In the Kitchen
What is a whole grain pantry? I have spent the last several years transitioning my kitchen into a whole grain pantry and the funny thing is that there isn’t even any flour in my pantry!! My “pantry” is empty. Instead I have a grain “cellar” much like a wine cellar where I store my 20 lbs each of anywhere from 5 -10 varietals of wheat at a time in 6L cambro containers- or buckets for my grain- safe from any critters, heat or moisture. It’s not really a cellar at all – just part of my unfinished basement utility room, squeezed in and stacked between the water filter, heater, canned tomatoes and hanging garlic strands. Another place you will find my grain is in the freezer. It’s where the grain waits until I am ready to mill, staying extra cool and fresh to withstand the natural rise in temperature from the action of the stones during milling and to preserve all the flavor and nutrition packed into this “living” food.
The flour that you find on your market shelf or in your kitchen pantry is very far from alive. The bran and the germ in whole grain flour that contain all the essential vitamins, nutrients and oils do not have a stable shelf life. It is for this very reason that with the industrialization and modernization of wheat post WWII, available in large quantities to be distributed nationwide, ended up on our shelves as refined white flour- all those qualities of the bran and germ that contribute to superior flavor and nutrition were taken out so that the flour would last longer and travel further.
All this does not spell gloom and doom, nor does it require you to go out and purchase a tabletop mill quite yet! It does however ask you to look at flour and in this case wheat flour differently- as something fresh and alive that should be treated as such. Freshly milled flour from your local farmers’ market, bakery, or online resource simply needs to be treated as such- fresh, like your heirloom tomatoes, and stored either in the freezer or refrigerator depending on how quickly you will use it.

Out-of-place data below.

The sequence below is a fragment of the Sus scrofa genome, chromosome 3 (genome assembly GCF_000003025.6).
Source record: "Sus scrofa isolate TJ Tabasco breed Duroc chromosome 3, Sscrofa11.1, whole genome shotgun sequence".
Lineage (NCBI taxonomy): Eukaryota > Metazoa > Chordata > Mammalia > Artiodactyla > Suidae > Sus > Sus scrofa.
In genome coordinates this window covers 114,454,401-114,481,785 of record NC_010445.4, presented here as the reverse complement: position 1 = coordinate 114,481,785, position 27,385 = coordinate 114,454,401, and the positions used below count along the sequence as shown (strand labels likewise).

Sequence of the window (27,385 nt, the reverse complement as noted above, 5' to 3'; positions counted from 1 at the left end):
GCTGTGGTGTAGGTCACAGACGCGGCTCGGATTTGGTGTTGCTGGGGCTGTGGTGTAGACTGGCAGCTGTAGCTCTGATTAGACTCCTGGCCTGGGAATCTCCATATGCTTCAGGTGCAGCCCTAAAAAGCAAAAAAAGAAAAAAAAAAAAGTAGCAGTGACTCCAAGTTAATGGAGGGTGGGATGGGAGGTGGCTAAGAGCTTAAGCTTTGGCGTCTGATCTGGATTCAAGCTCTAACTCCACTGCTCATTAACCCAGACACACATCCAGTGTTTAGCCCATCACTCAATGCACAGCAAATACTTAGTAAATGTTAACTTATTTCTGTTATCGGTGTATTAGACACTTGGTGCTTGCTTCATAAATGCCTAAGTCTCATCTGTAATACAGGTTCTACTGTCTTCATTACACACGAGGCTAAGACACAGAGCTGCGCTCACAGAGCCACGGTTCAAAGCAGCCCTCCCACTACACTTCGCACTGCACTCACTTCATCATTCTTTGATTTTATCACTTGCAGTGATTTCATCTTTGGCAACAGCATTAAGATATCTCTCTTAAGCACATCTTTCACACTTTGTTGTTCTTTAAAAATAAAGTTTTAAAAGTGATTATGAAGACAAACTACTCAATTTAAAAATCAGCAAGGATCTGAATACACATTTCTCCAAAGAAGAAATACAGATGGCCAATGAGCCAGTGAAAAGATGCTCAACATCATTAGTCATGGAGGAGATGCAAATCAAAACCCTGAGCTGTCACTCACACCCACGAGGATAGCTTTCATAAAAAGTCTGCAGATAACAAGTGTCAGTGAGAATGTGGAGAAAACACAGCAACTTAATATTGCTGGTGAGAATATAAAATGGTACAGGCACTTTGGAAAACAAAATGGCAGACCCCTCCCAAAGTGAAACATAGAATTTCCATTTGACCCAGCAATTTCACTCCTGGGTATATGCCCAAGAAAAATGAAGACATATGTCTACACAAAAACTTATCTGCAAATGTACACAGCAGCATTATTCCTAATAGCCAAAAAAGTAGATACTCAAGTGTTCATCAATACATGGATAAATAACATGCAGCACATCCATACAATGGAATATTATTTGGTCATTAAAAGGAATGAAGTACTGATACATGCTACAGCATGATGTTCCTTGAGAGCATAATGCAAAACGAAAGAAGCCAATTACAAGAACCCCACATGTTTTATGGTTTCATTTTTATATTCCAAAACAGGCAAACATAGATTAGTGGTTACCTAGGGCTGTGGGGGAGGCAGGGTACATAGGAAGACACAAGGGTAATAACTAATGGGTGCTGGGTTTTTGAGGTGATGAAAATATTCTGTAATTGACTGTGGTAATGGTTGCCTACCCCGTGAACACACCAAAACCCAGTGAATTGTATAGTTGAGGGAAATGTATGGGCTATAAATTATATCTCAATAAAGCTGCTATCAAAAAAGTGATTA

So the first step is a change in attitude and awareness and a willingness to explore the amazing flavor and nutrition you will find in whole wheat. Right about now there may be a little nagging voice saying to you, well what about gluten and inflammation? I thought wheat wasn’t good for you or I don’t feel good when I eat wheat. Those are all very valid concerns. They are likely connected to the kind of wheat you eat- modern vs heritage/ancient varieties, organic vs conventional, how it was milled-refined vs whole wheat, how it was processed- quick instant yeasts vs long slow natural fermentation. All of these contribute to how our bodies process wheat. Definitely more details on that later!
The next step is getting your hands on some wheat! Lucky for you I have done a lot of that work for you already. Just check out the list of Grain Sources.
The last step, which I think is the most fun because you get to eat it, is playing around with these different wheat varietals in your kitchen. You will find that you can make substitutions for everything you already love and know how to make by following a few of my guidelines. Everything from your favorite chocolate chip cookie recipe to waffles to pasta to bread! At first you will likely stick closely to my varietal recommendations but my guess is that you too will become a willing participant in experimenting with the different varietals and their flavors and textures- before long you will be making combinations and recommendations of your own! I think you will be amazed at the choices available to you and the endless possibilities. Oh and it’s good for you too;)